When you have blurred vision, your eyesight is less sharp and objects, images and words seem to be out of focus. Anyone can be affected by blurred vision. It could be a sign of getting older and/or needing new glasses, tiredness, or too much sun. But there are many other causes and it could be one of the symptoms of a range of conditions including:
• Short-sightedness (myopia), long-sightedness (hyperopia), astigmatism and presbyopia
• An eye injury which may have scratched the cornea
• Foreign object in the eye
• Eye drops
• Dry eye
• Age-related macular degeneration
• A migraine
• Blurred vision can also be a symptom of non-optical conditions such as a diabetes, a stroke and preeclampsia (a condition caused by high blood pressure in pregnancy).
What are the symptoms of blurred vision?
Blurred vision is hazy and unfocussed, as though you were looking through an oily film and you feel you need to rub your eyes to get things back into focus.
It can affect your entire field of vision or your peripheral vision (the edges of your vision), and can occur in one eye or both. You may not realise that you have blurred vision in one eye until you do something that requires shutting your other eye – for example, doing your make up. This is because your brain provides compensation.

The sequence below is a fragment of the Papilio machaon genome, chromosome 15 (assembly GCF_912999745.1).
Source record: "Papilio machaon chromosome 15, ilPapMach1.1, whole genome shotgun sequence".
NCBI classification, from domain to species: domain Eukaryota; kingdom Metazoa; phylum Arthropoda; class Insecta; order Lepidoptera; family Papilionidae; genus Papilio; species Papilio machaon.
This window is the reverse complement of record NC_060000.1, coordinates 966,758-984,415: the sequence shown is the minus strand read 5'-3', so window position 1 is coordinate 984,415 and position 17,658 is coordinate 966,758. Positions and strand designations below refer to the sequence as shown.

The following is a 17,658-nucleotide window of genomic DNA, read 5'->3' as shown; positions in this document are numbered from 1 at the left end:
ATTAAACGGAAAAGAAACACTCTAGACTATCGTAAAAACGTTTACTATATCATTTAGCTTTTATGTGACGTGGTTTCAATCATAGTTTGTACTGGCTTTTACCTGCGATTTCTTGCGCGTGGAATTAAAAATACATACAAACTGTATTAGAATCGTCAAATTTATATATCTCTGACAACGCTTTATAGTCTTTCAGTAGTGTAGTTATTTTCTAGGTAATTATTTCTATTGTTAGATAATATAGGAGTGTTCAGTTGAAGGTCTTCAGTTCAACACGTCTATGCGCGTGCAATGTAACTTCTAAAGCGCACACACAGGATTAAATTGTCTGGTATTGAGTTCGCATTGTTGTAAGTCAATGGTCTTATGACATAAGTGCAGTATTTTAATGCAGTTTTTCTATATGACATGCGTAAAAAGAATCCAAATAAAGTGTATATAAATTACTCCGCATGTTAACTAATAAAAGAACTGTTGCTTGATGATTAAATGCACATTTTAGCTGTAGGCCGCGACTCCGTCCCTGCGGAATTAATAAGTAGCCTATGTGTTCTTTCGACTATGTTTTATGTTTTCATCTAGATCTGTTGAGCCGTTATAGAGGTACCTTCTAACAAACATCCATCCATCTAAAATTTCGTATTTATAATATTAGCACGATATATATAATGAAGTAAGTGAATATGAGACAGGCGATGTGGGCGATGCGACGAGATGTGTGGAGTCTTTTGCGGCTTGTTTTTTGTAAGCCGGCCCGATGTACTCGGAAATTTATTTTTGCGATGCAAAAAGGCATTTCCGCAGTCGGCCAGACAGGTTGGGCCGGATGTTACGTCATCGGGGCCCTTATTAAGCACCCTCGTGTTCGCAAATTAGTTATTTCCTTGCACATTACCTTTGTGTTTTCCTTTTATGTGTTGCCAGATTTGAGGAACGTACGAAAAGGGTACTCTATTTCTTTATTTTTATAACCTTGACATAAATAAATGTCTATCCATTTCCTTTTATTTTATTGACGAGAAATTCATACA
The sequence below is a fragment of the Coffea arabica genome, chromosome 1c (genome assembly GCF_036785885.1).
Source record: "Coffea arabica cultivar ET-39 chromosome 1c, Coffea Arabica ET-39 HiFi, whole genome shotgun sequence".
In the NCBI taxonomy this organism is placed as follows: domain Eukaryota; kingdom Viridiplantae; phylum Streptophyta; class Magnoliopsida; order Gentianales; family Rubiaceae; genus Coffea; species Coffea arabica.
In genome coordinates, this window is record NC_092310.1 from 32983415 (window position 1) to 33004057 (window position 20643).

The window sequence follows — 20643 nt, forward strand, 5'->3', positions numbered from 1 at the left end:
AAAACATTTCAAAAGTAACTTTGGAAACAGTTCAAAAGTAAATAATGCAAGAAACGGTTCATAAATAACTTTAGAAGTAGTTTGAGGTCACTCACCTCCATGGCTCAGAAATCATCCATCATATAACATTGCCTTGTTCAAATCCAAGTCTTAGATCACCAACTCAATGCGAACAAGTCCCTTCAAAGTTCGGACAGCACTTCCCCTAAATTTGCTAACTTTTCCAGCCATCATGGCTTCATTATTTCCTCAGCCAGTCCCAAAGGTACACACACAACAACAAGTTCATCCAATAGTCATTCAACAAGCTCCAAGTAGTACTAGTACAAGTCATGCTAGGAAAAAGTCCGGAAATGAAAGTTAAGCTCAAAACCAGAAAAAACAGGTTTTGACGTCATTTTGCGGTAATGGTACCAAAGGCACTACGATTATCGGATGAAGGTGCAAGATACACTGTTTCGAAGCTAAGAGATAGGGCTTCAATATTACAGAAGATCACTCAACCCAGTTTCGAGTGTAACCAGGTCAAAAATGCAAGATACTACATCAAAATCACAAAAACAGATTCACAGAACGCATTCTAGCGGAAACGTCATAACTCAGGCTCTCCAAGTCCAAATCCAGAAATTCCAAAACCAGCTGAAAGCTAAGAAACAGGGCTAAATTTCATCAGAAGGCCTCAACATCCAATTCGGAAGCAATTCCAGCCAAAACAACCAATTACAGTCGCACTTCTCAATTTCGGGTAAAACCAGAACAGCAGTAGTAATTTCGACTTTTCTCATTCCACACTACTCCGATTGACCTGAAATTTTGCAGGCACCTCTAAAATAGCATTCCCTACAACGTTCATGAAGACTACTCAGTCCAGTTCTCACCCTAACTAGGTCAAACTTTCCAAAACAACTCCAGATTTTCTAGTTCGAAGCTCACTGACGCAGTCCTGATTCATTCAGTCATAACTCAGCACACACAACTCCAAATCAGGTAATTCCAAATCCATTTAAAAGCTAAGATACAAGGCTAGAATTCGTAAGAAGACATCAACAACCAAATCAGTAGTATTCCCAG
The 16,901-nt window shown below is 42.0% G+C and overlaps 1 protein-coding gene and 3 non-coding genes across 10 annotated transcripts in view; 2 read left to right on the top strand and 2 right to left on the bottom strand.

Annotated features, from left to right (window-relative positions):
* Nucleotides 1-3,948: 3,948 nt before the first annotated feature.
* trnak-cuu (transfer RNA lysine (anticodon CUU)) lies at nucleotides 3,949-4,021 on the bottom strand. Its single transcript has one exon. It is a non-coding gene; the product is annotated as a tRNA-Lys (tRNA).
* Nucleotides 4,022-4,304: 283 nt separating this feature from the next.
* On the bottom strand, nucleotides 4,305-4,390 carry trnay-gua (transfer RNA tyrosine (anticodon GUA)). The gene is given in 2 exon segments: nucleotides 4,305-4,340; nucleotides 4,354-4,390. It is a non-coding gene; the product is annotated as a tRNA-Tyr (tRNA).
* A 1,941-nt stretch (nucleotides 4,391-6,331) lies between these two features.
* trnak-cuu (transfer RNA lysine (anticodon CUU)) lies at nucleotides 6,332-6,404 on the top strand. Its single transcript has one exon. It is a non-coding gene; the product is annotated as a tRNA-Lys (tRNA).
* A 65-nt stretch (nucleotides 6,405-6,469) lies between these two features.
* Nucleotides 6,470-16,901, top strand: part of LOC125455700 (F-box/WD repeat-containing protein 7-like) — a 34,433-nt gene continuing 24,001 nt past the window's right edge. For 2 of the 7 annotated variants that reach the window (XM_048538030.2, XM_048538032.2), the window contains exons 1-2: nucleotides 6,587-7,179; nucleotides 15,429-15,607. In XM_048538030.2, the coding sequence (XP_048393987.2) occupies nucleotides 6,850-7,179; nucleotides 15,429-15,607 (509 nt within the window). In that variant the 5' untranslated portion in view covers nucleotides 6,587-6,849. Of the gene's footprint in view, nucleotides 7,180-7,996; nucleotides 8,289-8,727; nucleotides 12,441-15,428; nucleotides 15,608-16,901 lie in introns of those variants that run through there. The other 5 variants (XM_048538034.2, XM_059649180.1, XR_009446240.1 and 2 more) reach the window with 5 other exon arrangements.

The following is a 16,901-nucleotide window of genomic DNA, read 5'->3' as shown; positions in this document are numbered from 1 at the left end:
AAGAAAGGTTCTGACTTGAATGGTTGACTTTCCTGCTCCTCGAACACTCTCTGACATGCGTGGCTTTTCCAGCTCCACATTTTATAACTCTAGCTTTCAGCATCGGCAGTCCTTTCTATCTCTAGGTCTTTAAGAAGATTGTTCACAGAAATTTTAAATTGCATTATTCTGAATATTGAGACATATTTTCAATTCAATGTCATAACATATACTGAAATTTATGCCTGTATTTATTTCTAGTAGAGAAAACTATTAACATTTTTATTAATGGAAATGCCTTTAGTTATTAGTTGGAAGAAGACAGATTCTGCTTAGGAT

How do you treat blurred vision?
As blurred vision has many possible causes, the treatment will depend on the condition. If the blurring is recurring or ongoing, you should book an eye examination with your optometrist. They will investigate the cause and recommend suitable treatment, or refer you to an appropriate specialist.
If you think it may be one of the symptoms of a serious medical condition such as stroke or pre-eclampsia, you should seek urgent medical help.
Very important: Always make sure you discuss and make decisions about your eye care based upon a formal appointment with your optician.
For more information and to book and eye examination please contact us:
McKenna & Scott Pinelands
Tel: 021 531 1953